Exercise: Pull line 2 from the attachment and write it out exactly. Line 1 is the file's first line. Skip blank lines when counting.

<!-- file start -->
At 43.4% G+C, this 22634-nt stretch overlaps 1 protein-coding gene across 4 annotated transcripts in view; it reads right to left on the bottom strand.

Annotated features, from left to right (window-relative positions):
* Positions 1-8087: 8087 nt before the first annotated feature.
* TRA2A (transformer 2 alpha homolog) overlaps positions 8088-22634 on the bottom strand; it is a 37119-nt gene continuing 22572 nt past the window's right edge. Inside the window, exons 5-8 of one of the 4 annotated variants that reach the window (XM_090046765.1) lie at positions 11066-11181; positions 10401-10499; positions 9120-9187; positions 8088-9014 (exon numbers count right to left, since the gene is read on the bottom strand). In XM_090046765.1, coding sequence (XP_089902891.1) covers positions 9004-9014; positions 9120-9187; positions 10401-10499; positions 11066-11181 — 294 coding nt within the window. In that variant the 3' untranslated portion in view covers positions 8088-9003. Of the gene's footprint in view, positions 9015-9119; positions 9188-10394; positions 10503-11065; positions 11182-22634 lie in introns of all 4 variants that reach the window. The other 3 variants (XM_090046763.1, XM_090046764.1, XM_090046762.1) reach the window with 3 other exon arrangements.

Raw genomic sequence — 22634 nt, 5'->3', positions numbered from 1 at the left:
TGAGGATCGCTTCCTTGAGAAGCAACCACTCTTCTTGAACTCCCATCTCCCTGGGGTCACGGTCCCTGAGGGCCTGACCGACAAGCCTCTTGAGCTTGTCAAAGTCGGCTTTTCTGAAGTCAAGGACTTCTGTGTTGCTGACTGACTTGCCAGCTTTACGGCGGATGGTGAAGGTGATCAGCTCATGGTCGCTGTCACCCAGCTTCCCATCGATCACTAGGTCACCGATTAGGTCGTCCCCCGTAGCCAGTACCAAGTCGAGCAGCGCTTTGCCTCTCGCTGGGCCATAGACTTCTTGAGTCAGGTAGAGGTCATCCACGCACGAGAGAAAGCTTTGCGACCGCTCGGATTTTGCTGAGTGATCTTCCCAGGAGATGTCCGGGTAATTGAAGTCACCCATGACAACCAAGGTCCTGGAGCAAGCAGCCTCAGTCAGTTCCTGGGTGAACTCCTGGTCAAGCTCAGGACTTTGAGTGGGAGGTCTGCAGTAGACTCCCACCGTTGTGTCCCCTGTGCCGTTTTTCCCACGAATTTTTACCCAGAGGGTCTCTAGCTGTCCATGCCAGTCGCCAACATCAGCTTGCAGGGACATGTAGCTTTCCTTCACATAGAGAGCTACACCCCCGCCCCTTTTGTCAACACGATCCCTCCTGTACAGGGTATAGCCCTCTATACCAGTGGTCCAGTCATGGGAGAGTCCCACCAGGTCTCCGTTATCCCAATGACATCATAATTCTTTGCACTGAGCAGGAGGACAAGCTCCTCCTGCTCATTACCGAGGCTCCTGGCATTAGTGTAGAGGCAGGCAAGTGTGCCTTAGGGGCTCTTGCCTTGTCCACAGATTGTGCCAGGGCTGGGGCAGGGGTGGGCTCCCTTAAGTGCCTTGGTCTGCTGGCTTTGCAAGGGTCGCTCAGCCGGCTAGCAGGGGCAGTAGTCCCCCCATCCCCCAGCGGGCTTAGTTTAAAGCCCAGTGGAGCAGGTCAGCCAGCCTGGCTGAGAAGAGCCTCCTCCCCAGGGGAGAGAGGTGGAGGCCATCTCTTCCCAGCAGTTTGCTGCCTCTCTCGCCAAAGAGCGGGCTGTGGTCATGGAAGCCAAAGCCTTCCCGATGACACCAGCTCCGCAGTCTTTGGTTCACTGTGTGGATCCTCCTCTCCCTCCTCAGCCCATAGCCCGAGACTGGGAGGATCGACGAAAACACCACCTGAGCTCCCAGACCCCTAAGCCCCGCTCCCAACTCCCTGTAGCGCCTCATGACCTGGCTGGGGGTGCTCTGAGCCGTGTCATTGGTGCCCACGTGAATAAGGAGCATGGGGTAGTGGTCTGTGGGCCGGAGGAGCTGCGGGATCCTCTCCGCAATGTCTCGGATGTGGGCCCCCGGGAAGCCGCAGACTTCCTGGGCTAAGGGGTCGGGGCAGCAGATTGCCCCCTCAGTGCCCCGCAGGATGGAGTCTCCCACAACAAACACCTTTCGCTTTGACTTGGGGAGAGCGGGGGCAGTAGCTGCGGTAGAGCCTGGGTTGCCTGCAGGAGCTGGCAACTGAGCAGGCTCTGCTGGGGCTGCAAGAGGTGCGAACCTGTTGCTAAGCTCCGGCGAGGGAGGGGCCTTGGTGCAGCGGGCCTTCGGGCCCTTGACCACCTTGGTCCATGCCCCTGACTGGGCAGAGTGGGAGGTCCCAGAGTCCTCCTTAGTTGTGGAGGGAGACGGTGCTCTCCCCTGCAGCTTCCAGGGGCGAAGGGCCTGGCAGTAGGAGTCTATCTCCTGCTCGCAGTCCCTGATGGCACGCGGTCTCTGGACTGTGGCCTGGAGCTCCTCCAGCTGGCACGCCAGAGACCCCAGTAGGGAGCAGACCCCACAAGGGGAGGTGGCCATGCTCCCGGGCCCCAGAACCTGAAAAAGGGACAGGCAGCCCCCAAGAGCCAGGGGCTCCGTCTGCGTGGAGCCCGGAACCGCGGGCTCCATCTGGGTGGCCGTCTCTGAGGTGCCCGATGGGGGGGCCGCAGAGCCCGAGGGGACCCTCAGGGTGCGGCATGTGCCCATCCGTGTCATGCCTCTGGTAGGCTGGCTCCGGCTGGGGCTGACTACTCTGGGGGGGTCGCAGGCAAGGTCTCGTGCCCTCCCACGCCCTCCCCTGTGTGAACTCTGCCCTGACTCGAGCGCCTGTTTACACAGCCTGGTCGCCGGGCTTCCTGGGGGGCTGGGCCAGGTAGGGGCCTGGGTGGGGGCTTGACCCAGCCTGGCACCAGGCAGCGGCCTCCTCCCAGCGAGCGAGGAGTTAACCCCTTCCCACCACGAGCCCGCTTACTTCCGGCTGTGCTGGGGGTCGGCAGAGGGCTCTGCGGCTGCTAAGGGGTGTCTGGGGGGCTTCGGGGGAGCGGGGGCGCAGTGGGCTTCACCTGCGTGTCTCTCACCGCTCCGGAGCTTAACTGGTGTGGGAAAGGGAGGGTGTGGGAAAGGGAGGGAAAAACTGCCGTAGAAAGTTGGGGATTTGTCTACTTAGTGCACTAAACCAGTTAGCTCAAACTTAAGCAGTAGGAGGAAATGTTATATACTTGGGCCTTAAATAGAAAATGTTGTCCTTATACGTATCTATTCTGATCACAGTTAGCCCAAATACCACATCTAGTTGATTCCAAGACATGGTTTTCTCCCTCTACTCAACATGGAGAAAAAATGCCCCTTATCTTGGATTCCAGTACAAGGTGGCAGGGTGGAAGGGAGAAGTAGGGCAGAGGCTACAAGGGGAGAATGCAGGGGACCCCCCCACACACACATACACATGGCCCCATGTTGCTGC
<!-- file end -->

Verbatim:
Annotated features, from left to right (window-relative positions):